I would be very interested in this project and have just sent off an email. Hopefully you will have some men’s clothes to re-create!

  24. Brooke says:

    What a great idea for the 100th anniversary! And I was just planning to start drafting & draping some of my own patterns for dresses of that time period in the next few months. I will send an email to see if I can help out with your pattern testing as well.

  25. Chris Niblack says:

    I would love to participate in this project! I have a degree from Seattle Central Community College in Apparel Design, and many, many years of experience. Don’t do much pattern making or drafting anymore, but can test your patterns. I also have a notebook I did years ago for a class project, “Fifty Years of Fashion History” in my family. It has 101 photographs of family members in clothing mostly made by my very talented grandmother, about 1900 to 1950, in Wisconsin, Chicago and Seattle.

    • Joy says:

      That sounds pretty awesome Chris! I would love to see the Fashion History that was made with your own family!! That is remarkable!! I have never seen that done before!! What a family treasure.

  26. What an honor it would be to participate. Count me in. I have a daughter who is perfect for modeling these creations. I would love to also, will email you.

  27. I would love to participate! Thanks

  28. Kathryn Cornett says:

    I would love to be a part of this project. Let me know how I can help.

  29. mmmmmm says:

    Count me in. I have stitched Edwardian clothing for several years and
    made several Titanic outfits and would love to participate in this!

  30. […] I happened upon an interesting endeavor on The Vintage Pattern Lending Library’s blog called The 1912 Project – which is in honor of the 100th anniversary of the Titanic tragedy. (I hadn’t even thought […]

  31. Karin Schubert says:

    I would love to participate in this project. I already have an Edwardian wardrobe, a couple of original items. but mostly reproductions that I have made. We have several Horseless Carriages (cars manufactured prior to 1914) and the tours arranged for these vehicles encourage dressing in fashions from the era. It would be fabulous to have actual patterns from the era to sew.Including for the gentlemen who restore the cars and drive them. I am an experienced seamstress.

  32. From a business point of view, what is the point of this project aside from getting publicity (for which it so far seems very successful? Are you crowd sourcing digitization, translation from French, writing modern instructions, or what? Since in my experience the original patterns do assemble well, and any size alterations will only work for the person they are done for (because the patterns are in one size), I don’t see a lot of technical advantage in having muslins made, especially by people who don’t have much experience in assembling clothes from this era (because of course some of them will, but many won’t). I can see the advantage to people who sign up in getting at least one free pattern, but not much advantage to you other than marketing. Though it is a very clever marketing idea.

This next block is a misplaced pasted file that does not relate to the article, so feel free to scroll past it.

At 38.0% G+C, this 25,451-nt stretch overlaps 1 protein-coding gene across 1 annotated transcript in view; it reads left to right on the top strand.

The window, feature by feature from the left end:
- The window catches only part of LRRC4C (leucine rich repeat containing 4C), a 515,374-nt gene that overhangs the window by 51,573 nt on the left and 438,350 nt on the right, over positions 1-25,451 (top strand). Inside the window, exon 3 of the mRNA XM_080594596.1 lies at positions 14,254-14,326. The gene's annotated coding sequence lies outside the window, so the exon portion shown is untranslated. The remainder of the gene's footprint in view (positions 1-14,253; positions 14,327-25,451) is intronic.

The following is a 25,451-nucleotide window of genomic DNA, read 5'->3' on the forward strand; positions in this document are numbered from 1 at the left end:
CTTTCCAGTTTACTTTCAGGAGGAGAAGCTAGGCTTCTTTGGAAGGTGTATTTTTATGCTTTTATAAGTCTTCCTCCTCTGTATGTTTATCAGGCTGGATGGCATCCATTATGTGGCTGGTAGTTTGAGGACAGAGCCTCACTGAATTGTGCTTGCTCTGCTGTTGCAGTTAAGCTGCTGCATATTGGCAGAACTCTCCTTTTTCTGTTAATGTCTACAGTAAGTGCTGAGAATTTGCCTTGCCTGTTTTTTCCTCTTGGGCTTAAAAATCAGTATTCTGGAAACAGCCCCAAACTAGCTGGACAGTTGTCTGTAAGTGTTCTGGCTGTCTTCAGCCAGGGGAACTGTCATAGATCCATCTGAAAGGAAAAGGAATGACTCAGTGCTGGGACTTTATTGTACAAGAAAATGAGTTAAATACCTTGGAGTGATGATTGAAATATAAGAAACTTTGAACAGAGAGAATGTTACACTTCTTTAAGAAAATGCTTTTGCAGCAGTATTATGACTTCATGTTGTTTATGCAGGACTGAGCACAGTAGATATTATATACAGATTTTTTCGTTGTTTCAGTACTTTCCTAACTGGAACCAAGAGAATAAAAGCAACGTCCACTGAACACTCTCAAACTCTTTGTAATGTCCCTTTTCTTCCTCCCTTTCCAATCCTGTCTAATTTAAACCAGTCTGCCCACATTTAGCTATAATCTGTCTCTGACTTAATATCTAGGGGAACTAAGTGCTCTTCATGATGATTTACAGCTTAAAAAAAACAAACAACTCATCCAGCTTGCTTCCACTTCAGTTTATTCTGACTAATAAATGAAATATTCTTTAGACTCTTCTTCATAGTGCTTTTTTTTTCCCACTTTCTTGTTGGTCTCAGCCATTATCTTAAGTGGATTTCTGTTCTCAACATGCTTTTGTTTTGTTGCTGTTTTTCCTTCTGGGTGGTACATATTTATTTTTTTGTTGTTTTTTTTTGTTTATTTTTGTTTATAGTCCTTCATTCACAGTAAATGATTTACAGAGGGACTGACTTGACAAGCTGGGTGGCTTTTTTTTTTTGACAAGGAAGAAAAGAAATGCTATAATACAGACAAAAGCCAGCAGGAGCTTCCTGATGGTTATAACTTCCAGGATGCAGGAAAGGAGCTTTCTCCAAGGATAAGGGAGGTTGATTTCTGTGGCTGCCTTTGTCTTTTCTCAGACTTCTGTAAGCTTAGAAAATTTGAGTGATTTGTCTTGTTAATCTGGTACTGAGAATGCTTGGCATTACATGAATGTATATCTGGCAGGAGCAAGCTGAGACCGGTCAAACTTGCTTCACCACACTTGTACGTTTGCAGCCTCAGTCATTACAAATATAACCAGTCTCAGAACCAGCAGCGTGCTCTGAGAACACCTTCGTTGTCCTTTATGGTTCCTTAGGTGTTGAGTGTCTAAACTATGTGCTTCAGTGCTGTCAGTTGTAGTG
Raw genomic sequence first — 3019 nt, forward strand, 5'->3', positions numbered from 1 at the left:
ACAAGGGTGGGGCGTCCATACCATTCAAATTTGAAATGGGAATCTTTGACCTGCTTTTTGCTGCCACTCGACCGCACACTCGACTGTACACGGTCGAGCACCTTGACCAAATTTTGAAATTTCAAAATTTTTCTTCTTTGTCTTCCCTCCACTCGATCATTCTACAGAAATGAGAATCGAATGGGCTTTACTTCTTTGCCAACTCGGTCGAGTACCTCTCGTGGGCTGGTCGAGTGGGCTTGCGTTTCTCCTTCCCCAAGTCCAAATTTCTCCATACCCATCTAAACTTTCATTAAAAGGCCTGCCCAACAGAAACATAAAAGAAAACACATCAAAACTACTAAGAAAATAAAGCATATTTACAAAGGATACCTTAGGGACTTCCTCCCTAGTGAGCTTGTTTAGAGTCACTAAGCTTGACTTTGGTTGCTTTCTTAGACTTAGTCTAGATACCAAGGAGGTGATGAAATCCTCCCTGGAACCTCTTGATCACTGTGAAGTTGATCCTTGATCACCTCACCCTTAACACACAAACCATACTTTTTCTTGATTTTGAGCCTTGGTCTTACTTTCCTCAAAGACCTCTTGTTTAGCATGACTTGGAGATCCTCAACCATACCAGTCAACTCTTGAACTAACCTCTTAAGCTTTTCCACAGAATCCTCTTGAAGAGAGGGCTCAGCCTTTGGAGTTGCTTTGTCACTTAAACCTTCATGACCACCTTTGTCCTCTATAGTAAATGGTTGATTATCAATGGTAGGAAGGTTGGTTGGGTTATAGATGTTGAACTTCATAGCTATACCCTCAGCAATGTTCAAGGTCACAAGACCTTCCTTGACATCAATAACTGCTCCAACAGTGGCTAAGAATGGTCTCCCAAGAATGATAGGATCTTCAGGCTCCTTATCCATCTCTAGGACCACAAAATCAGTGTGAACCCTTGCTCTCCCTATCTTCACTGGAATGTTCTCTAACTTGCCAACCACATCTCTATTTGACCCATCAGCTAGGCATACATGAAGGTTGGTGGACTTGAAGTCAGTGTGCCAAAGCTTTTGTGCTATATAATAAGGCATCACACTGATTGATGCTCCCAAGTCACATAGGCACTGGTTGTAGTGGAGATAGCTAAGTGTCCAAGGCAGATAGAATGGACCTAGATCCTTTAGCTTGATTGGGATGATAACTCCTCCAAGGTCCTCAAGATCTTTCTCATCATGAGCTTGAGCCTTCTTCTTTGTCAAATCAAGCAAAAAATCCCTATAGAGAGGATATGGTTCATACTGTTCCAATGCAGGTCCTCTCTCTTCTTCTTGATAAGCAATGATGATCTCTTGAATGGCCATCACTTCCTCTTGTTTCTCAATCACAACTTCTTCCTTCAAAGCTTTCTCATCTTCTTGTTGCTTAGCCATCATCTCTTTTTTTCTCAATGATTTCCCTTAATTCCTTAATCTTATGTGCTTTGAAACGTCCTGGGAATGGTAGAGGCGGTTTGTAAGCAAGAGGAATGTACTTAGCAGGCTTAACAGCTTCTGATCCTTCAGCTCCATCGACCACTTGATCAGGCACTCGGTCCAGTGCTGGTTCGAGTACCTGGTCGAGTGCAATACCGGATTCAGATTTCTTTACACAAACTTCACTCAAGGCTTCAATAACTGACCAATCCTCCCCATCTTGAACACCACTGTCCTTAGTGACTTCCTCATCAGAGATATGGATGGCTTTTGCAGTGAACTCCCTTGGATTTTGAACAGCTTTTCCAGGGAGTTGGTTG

Just interested, as I’ve published several books using similar patterns.

    • vpll says:

      Frances – thanks for your comments. Your contributions in the area of historic fashion is well known – and in fact I own two of your books on earlier eras.

      Unfortunately you seem to have misunderstood the point of this project. It did not originate as a marketing idea.

      I have been wanting to start my Harper’s/La Mode project for quite a while – and after finding the Unsinkables on Facebook, thought that the 1912 issues would be a timely starting point – given my own Titanic obsession. Knowing how I can sometimes easily get off track on a project, I thought that having a few people willing to play with the patterns as they were created, and waiting for new ones – would help me set and meet deadlines to making the next ones available. So, I put out a call on my blog looking for a few folks who’d blog post about their experiences working with the patterns in exchange for receiving copies of them free.

      This was envisioned as a community project, where people interested in the era could exchange ideas, their sewing tips and skills, history about the era – or really anything at all – via email and their blogs.

      I neither anticipated nor planned for the huge response. I did not contact any media outlets. I posted about the project in two places only, my blog and on the Unsinkables Facebook page – as I thought that those who were already planning for Titanic events might be interested.

      What started out as a method to help me achieve my goal of publishing every individual pattern from the 1912 year of La Mode – has now turned into a much larger labor of love. These past few days as the responses have come pouring in, I have spoken to so many amazing and talented people from all over the world who love historic fashion – and are fascinated with the 1912 era and the Titanic.

      Am I “crowd sourcing” the work that this project will demand? In a word no. I am doing all of the labor myself. (Of course I won’t turn down any offers of help!) There is no technical advantage in having muslins made – because I won’t be using them for anything – they are entirely the property and for the use of the folks who are creating garments for themselves. Because this project is likely to last the entire year – I expect the participants to receive not simply one pattern – but several – or as many as they think they can sew in any given time.